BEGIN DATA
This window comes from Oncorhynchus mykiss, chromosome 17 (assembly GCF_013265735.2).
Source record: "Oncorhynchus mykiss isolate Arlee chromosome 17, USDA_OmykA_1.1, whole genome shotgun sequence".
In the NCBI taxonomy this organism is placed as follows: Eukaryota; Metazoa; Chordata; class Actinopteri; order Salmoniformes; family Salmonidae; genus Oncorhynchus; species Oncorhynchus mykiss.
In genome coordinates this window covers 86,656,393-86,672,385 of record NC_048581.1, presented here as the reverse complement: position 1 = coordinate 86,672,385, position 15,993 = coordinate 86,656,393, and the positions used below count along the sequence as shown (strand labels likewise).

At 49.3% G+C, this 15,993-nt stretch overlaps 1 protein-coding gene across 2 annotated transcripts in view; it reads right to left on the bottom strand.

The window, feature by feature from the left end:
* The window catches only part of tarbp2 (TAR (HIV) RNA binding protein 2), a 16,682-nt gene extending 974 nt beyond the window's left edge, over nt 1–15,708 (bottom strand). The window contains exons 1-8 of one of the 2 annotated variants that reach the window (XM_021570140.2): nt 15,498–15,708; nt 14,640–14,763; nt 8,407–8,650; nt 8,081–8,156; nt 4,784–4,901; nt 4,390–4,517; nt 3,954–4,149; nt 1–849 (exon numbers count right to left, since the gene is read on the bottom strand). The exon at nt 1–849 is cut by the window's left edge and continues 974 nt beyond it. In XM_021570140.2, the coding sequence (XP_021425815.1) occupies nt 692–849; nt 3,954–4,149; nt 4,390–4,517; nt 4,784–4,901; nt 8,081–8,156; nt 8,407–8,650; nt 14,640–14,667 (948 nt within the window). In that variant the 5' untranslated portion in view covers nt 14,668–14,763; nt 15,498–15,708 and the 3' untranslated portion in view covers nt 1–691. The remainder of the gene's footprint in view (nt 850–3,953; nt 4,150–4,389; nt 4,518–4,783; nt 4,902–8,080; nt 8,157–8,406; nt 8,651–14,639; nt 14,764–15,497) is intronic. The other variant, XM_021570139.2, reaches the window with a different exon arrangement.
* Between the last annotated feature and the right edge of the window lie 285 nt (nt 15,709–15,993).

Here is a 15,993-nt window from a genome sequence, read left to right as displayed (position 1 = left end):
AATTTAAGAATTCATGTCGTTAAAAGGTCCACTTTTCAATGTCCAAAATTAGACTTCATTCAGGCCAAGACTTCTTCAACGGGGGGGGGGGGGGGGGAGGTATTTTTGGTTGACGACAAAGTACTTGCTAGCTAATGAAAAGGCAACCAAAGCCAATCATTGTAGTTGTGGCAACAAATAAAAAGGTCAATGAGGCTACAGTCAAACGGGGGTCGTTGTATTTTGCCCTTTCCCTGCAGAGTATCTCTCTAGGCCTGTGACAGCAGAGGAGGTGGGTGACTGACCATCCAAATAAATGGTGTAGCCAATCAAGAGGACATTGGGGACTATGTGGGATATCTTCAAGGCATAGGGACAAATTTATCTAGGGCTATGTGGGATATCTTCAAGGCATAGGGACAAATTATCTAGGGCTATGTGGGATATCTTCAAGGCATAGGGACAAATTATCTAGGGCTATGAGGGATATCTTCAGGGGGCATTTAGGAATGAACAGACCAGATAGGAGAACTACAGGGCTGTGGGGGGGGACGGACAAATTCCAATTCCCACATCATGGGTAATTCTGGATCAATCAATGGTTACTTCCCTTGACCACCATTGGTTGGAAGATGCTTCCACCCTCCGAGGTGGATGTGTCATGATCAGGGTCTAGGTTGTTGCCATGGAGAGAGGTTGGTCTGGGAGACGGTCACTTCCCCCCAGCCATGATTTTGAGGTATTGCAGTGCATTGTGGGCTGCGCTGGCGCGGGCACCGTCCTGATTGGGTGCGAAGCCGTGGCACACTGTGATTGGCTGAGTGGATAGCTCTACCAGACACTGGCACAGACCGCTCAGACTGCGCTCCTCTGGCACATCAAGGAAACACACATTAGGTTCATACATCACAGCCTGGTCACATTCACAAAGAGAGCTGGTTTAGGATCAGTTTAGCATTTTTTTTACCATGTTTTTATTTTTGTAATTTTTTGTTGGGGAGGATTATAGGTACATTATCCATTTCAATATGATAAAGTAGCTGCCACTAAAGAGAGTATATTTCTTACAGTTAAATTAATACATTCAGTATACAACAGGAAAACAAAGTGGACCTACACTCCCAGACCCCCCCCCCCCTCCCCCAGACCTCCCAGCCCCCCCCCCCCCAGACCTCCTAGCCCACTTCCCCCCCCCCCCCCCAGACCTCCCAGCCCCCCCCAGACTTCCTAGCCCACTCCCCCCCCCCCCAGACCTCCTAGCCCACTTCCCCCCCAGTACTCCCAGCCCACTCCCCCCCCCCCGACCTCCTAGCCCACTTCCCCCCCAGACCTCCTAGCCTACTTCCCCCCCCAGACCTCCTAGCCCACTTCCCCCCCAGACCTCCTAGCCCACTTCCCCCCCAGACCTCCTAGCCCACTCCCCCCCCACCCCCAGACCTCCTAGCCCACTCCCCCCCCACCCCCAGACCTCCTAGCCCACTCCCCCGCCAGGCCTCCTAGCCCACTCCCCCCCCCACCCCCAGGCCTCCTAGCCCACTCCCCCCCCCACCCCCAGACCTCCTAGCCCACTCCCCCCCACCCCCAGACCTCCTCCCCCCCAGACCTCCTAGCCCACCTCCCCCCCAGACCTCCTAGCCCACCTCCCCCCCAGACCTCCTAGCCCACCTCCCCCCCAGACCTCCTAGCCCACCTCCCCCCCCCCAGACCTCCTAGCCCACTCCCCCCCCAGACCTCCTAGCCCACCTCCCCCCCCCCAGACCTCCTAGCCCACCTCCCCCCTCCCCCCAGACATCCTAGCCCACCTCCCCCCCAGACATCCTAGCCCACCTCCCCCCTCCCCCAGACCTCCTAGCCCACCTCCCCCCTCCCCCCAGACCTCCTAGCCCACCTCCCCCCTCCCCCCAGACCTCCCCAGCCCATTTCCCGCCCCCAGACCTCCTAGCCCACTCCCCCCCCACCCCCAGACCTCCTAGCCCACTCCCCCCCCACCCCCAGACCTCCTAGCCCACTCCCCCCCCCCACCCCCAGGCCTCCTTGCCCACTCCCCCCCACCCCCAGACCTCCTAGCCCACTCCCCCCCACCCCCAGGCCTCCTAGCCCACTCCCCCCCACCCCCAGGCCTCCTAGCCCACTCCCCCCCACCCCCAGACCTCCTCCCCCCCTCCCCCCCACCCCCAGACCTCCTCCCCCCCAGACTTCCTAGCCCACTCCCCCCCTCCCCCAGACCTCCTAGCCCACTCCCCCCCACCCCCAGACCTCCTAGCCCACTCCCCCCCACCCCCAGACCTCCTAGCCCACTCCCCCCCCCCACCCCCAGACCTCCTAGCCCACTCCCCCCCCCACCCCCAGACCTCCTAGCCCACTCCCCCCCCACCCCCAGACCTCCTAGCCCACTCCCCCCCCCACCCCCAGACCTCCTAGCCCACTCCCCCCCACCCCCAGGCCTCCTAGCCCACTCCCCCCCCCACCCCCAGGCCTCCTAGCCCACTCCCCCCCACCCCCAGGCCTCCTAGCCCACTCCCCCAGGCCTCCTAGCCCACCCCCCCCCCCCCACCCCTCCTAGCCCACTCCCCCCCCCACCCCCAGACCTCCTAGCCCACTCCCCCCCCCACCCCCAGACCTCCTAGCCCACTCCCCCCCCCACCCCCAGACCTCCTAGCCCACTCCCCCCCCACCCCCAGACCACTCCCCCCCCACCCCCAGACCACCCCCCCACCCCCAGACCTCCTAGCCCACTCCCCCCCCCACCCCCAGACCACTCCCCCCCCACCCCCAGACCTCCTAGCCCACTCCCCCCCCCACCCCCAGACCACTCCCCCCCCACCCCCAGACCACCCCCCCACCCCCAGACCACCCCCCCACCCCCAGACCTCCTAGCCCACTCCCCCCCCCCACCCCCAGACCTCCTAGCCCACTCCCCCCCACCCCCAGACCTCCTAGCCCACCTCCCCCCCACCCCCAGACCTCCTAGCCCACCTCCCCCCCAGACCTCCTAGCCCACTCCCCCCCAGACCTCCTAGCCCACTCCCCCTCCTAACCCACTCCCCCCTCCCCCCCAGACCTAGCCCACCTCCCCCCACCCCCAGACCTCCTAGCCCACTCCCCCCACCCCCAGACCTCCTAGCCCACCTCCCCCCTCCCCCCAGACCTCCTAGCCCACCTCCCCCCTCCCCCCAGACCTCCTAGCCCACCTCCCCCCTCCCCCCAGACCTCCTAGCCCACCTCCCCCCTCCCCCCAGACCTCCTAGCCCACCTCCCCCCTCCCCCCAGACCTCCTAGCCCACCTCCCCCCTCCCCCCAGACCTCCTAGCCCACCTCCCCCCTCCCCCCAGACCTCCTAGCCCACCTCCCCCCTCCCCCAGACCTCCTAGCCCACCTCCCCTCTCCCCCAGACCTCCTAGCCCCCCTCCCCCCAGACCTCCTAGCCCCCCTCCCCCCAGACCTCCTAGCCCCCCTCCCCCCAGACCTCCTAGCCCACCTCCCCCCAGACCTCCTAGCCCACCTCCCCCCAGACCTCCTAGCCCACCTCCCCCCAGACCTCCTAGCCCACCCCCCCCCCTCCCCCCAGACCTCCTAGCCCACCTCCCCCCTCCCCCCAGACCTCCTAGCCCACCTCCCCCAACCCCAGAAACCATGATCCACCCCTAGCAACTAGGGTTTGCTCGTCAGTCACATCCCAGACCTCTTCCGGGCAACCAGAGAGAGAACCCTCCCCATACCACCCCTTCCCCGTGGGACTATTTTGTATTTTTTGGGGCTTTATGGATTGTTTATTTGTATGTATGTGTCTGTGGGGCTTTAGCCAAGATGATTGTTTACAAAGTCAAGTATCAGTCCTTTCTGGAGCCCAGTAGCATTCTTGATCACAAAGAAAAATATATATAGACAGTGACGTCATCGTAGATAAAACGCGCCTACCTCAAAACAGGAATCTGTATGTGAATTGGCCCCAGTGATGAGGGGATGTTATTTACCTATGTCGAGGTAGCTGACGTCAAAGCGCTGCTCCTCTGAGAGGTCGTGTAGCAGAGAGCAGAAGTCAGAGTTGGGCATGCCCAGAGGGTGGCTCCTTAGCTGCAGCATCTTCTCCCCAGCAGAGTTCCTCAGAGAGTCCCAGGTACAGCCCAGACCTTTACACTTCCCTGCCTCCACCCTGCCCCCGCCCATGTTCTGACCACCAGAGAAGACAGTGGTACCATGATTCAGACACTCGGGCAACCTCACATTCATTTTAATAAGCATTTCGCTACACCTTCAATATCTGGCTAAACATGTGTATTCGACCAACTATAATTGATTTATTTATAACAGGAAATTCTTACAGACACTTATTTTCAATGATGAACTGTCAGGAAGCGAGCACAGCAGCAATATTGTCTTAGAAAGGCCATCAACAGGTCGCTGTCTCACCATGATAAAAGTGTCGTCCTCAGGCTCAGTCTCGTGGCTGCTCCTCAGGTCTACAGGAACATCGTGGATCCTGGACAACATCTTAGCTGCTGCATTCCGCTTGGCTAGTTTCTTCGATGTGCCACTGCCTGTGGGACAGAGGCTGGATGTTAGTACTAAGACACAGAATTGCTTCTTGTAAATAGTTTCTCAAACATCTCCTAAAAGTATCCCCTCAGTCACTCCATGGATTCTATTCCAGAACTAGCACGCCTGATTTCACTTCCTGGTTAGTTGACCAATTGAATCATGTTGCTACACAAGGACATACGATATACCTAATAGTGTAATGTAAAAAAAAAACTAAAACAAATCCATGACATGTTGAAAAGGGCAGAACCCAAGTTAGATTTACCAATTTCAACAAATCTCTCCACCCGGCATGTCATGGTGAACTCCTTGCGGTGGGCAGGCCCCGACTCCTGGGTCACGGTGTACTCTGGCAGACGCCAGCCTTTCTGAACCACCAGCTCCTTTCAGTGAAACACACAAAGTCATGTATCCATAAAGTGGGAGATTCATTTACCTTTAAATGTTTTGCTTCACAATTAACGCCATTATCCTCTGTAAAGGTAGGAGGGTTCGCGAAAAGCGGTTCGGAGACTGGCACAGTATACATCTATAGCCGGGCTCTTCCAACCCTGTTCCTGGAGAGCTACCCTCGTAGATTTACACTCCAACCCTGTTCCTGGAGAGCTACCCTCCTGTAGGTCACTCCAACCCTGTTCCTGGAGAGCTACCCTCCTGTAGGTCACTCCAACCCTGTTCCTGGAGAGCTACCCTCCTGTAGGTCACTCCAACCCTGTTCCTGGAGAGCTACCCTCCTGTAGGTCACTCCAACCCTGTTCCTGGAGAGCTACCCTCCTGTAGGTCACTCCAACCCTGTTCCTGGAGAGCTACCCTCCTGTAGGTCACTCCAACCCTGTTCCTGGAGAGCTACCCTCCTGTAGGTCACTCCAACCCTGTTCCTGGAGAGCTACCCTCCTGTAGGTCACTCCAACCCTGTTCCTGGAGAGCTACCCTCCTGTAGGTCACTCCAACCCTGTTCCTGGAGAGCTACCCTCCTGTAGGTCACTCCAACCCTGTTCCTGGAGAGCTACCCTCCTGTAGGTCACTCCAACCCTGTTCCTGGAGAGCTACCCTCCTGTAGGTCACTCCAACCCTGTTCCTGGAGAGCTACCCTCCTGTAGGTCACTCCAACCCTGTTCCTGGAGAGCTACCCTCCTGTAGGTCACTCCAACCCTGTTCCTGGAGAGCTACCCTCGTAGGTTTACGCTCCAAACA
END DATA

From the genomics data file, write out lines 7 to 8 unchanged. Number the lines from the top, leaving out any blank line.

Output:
* The window catches only part of tarbp2 (TAR (HIV) RNA binding protein 2), a 16,682-nt gene extending 974 nt beyond the window's left edge, over nt 1–15,708 (bottom strand). The window contains exons 1-8 of one of the 2 annotated variants that reach the window (XM_021570140.2): nt 15,498–15,708; nt 14,640–14,763; nt 8,407–8,650; nt 8,081–8,156; nt 4,784–4,901; nt 4,390–4,517; nt 3,954–4,149; nt 1–849 (exon numbers count right to left, since the gene is read on the bottom strand). The exon at nt 1–849 is cut by the window's left edge and continues 974 nt beyond it. In XM_021570140.2, the coding sequence (XP_021425815.1) occupies nt 692–849; nt 3,954–4,149; nt 4,390–4,517; nt 4,784–4,901; nt 8,081–8,156; nt 8,407–8,650; nt 14,640–14,667 (948 nt within the window). In that variant the 5' untranslated portion in view covers nt 14,668–14,763; nt 15,498–15,708 and the 3' untranslated portion in view covers nt 1–691. The remainder of the gene's footprint in view (nt 850–3,953; nt 4,150–4,389; nt 4,518–4,783; nt 4,902–8,080; nt 8,157–8,406; nt 8,651–14,639; nt 14,764–15,497) is intronic. The other variant, XM_021570139.2, reaches the window with a different exon arrangement.
* Between the last annotated feature and the right edge of the window lie 285 nt (nt 15,709–15,993).